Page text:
Although the chronology of Anatolian carpets in the 9th-12th/15th-18th centuries is based largely upon comparison with representations in European painting (Mills, pp. 10-33), similar methods are less useful in dating carpets attributed to Persian manufacture (see i, above). Persian carpets, usually of the “Herat” or “Indo-Persian” group, appear in the 11th/17th century, in the paintings of van Dyck, Rubens, and Vermeer, and other European artists, but for earlier periods scholars have traditionally relied for dating on stylistic comparisons with architectural ornament, bookbindings, manuscript illuminations, and depictions of floor coverings and textiles in miniature paintings (see vii, viii, below).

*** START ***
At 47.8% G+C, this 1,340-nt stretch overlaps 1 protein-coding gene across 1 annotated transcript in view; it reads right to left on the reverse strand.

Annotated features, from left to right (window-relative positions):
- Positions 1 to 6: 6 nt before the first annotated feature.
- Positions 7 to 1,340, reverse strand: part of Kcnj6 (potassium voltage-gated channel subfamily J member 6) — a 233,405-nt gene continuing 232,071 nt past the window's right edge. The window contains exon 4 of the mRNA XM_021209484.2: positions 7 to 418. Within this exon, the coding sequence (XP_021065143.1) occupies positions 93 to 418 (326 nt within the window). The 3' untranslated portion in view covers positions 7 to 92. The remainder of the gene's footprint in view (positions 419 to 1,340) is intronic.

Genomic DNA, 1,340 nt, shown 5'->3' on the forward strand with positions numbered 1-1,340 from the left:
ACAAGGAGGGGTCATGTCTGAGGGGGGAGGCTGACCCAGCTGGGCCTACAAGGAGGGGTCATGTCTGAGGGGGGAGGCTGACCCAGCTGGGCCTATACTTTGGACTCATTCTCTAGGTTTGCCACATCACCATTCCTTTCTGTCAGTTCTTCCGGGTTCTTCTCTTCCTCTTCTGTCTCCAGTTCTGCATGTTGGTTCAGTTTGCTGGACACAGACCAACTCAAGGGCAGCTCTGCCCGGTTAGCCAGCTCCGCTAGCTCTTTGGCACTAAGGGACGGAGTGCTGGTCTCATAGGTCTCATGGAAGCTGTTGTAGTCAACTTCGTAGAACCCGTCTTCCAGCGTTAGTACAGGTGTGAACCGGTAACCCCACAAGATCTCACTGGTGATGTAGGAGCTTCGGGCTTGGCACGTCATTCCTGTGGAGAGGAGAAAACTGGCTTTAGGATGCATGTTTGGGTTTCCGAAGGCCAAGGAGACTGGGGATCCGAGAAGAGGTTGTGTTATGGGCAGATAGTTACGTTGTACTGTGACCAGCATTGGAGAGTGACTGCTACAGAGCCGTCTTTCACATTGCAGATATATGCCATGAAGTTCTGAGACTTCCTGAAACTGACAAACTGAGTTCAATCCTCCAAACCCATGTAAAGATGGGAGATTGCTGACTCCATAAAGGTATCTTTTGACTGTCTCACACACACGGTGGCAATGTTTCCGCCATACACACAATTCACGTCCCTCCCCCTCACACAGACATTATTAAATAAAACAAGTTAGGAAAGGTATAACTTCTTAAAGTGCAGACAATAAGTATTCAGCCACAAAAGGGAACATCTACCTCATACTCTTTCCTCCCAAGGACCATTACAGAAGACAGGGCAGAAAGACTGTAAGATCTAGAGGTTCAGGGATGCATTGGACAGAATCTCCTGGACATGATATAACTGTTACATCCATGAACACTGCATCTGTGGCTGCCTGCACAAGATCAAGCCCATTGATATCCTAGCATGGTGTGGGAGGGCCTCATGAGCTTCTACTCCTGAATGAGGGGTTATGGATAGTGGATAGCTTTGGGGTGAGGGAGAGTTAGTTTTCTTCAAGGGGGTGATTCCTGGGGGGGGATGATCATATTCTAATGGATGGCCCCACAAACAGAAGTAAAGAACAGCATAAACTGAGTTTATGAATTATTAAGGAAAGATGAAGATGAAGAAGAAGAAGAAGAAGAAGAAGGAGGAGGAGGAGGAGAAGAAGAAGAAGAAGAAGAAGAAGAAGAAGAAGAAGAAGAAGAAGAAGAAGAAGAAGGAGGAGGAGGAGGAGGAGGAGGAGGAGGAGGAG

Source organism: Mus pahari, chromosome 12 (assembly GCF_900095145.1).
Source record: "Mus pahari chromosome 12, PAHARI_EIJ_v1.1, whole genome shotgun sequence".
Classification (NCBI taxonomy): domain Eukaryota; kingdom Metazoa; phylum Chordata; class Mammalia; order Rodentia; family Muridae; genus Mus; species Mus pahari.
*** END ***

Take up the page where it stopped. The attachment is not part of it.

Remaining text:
Among the earliest visual evidence for Persian carpets are the depictions of floor coverings in Timurid miniature paintings, where the predominant field designs are small repeat patterns of squares, hexagons, octagons, circles, and crosses; borders often contain repetitious “pseudo-Kufic” designs (Briggs, 1940; for a critique of Briggs’ method, see viii, below). Unfortunately, these paintings give no indication of technique and may represent flat weaves, pile carpets, or even, in some instances, felts. Furthermore, extant Anatolian, Spanish, and Mamluk rugs, as well as carpets depicted in contemporary European paintings, attest that an “octagon” style was in vogue internationally at that time (King, pp. 14-21, pls. 7-12, 14-16, 22-25; Mills, pp. 10-26, pls. 3, 5-7, 11-12). The floor covering that most closely resembles in design those in Timurid paintings is the zīlū, a sturdy cotton flat weave with a double-cloth structure (Wulff, Crafts, pp. 210-11; Beattie, 1981, p. 171, figs. 2, 4, 6-7; see v, below). The date on a fragmentary zīlū with a waqf inscription found in the congregational mosque at Maybod, near Yazd, has been interpreted as 808/1405 (Afšār, pls. 44-45); if that is correct, this fragment would be of Timurid or Turkman manufacture, the oldest carpet firmly attributable to Persian looms.